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On 8 December, the UK Department for Business, Innovation and Skills (BIS) made public a new set of objectives, and accompanying funding, to encourage innovation and research. The aptly named Innovation and Research Strategy for Growth acknowledges the “twin challenges of reducing the deficit and promoting growth”, and outlines the government’s intention to invest strategically in “emerging technologies” where it sees the country having the potential to “succeed in global markets”.
The strategy focuses heavily on bolstering the position of small and medium-sized enterprises (SMEs) to help the country advance the pace at which emerging technologies are commercialised. However, higher education figures in these developments, as well. Amongst the planned-for actions, a new voucher programme will support SMEs in working with “external knowledge providers”, notably colleges and universities, essentially to provide these enterprises with free academic support from the higher education community. Also in the vein of knowledge sharing, BIS aims to create an Open Data Institute, to facilitate more widespread and effective access to data – particularly those generated from publicly-funded research – which can be used to advance knowledge and further innovation. Incentives are also on the table. For example, a new Innovation Prize Fund is to be established in which BIS will invest GBP 250 000 (EUR 297 000) per year. In addition, BIS will work with the National Endowment for Science, Technology and the Arts (NESTA) to set up a new prize centre to run, design and facilitate new inducement prizes in areas not well covered by existing activity. On a broader policy level, the UK government has openly committed itself to ensuring that UK stakeholders are fully engaged in the EU’s Horizon 2020 initiative.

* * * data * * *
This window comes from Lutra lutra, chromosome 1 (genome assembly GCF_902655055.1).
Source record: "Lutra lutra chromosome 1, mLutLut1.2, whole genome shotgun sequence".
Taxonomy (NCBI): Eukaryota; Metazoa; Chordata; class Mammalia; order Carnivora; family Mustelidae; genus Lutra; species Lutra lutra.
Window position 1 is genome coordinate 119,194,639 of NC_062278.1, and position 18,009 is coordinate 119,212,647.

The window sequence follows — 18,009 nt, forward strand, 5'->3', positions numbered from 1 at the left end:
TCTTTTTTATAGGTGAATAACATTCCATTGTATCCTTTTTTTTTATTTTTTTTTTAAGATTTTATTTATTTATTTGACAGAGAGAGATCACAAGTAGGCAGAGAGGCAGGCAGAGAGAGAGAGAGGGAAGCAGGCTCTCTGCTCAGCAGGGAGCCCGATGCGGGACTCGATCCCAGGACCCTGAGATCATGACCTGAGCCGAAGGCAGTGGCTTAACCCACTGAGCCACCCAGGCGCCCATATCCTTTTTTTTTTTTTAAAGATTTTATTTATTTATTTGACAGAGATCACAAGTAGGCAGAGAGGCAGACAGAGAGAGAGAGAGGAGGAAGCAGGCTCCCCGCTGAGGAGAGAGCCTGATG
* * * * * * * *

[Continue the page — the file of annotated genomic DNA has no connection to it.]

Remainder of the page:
The new strategy has been welcomed by many in the UK higher education community, but there has also been some grumbling. The Russell Group, for example, was “disappointed” by the lack of attention paid by the strategy to their on-going concerns about postgraduate funding levels, which, if not attended to, could undermine the UK’s competitive position as a strong research and innovation producer.UK Department for Business, Innovation and Skills Russell Group